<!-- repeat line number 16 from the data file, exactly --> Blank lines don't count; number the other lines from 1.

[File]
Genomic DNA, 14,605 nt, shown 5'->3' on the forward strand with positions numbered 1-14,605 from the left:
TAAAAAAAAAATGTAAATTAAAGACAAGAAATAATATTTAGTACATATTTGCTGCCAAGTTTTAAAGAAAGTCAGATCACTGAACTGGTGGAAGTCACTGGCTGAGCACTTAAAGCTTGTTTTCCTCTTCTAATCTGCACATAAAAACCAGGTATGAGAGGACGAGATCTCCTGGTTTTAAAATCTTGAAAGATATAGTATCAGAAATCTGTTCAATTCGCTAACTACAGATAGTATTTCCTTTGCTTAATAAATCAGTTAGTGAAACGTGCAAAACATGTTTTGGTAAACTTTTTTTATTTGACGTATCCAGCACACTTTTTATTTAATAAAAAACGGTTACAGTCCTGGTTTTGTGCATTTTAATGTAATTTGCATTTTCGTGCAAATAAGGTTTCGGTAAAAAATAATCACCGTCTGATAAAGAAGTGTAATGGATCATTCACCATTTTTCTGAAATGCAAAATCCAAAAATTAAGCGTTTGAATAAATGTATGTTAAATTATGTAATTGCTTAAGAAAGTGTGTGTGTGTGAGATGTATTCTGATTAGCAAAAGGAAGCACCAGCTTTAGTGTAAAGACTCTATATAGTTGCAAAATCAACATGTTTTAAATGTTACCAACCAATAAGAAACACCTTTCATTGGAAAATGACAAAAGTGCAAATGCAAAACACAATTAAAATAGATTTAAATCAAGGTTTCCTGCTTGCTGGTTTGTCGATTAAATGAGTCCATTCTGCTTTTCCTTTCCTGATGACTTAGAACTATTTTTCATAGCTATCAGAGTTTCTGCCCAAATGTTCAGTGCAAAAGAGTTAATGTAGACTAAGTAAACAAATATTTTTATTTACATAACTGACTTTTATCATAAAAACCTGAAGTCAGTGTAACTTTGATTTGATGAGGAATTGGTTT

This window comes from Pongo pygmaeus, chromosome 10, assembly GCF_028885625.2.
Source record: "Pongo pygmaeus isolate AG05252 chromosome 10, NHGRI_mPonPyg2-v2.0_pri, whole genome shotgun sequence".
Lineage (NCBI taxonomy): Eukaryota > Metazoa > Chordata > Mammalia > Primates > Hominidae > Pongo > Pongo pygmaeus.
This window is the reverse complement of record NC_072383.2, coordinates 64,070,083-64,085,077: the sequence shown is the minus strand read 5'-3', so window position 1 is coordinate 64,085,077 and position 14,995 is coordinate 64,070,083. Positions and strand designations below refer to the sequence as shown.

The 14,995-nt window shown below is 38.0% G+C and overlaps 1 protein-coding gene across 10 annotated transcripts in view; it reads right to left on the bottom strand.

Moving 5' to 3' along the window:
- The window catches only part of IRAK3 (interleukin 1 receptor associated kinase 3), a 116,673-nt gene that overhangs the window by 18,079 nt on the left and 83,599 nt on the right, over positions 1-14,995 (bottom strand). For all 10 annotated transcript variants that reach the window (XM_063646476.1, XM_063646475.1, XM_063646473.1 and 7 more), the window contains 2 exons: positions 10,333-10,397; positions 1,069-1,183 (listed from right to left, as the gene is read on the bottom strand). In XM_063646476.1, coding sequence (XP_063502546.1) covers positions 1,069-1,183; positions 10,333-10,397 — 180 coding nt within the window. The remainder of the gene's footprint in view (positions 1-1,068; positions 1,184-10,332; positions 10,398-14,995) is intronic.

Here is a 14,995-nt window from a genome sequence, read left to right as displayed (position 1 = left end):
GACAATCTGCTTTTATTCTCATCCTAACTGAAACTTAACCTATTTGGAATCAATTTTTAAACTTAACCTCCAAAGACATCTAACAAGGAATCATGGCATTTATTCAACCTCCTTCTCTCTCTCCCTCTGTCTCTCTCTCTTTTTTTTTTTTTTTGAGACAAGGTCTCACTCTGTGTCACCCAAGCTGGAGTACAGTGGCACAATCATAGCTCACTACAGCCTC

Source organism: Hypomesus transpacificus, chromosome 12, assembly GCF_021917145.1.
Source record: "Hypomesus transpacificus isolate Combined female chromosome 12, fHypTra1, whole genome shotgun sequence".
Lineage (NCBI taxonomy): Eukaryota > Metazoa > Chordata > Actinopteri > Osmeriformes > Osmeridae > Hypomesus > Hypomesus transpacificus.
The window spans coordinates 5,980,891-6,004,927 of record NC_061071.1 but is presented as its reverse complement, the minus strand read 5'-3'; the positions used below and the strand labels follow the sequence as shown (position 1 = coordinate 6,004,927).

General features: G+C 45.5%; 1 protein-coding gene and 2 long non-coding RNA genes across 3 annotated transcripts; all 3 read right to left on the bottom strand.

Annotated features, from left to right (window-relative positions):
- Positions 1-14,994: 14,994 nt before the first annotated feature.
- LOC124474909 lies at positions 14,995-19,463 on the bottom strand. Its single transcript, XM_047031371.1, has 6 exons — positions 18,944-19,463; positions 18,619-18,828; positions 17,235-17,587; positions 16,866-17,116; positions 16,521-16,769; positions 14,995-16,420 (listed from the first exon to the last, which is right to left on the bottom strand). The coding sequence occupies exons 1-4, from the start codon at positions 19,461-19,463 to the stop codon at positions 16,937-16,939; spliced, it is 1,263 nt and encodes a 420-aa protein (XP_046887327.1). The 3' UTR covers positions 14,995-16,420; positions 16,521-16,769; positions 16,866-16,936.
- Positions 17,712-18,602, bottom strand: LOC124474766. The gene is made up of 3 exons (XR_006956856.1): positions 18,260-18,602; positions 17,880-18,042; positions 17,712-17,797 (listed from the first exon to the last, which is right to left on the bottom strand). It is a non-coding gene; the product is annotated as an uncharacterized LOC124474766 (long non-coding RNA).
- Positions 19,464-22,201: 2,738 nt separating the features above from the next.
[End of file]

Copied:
General features: G+C 45.5%; 1 protein-coding gene and 2 long non-coding RNA genes across 3 annotated transcripts; all 3 read right to left on the bottom strand.